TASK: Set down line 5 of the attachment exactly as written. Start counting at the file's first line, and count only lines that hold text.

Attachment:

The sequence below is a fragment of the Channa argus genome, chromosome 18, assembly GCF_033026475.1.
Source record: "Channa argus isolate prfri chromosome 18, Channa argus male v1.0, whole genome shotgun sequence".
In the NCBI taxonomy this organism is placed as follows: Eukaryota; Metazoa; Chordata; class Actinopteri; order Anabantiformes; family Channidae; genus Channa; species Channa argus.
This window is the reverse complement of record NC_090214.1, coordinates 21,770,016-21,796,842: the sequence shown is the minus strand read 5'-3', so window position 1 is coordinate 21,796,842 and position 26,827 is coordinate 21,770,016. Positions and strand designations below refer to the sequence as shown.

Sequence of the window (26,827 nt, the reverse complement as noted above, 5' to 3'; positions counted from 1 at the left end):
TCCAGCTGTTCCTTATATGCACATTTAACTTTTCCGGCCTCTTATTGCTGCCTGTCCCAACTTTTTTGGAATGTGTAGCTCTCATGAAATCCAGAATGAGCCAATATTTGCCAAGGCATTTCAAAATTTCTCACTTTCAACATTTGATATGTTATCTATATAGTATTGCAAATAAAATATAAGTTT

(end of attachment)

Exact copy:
Sequence of the window (26,827 nt, the reverse complement as noted above, 5' to 3'; positions counted from 1 at the left end):